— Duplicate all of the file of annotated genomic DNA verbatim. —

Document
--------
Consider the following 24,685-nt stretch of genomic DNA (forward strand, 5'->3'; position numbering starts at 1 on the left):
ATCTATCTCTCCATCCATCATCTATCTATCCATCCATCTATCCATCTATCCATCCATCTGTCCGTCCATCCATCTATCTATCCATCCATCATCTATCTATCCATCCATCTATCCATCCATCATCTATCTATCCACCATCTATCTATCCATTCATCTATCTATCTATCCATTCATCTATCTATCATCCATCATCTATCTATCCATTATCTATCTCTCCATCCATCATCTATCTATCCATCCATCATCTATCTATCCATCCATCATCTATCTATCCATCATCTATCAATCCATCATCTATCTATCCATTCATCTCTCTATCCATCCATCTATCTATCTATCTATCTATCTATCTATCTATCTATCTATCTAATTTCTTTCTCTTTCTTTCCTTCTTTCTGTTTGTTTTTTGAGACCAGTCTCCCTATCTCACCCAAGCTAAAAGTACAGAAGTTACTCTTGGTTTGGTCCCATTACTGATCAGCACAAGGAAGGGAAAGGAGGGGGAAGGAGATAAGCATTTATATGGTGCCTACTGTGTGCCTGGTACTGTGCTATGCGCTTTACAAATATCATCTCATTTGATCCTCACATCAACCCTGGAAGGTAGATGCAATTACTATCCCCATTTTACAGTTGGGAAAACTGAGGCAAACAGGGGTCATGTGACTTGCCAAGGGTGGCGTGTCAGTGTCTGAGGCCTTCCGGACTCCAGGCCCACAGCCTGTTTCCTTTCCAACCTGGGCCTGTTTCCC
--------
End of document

Consider the following 24,685-nt stretch of genomic DNA (forward strand, 5'->3'; position numbering starts at 1 on the left):
ATCTATCTCTCCATCCATCATCTATCTATCCATCCATCTATCCATCTATCCATCCATCTGTCCGTCCATCCATCTATCTATCCATCCATCATCTATCTATCCATCCATCTATCCATCCATCATCTATCTATCCACCATCTATCTATCCATTCATCTATCTATCTATCCATTCATCTATCTATCATCCATCATCTATCTATCCATTATCTATCTCTCCATCCATCATCTATCTATCCATCCATCATCTATCTATCCATCCATCATCTATCTATCCATCATCTATCAATCCATCATCTATCTATCCATTCATCTCTCTATCCATCCATCTATCTATCTATCTATCTATCTATCTATCTATCTATCTATCTAATTTCTTTCTCTTTCTTTCCTTCTTTCTGTTTGTTTTTTGAGACCAGTCTCCCTATCTCACCCAAGCTAAAAGTACAGAAGTTACTCTTGGTTTGGTCCCATTACTGATCAGCACAAGGAAGGGAAAGGAGGGGGAAGGAGATAAGCATTTATATGGTGCCTACTGTGTGCCTGGTACTGTGCTATGCGCTTTACAAATATCATCTCATTTGATCCTCACATCAACCCTGGAAGGTAGATGCAATTACTATCCCCATTTTACAGTTGGGAAAACTGAGGCAAACAGGGGTCATGTGACTTGCCAAGGGTGGCGTGTCAGTGTCTGAGGCCTTCCGGACTCCAGGCCCACAGCCTGTTTCCTTTCCAACCTGGGCCTGTTTCCC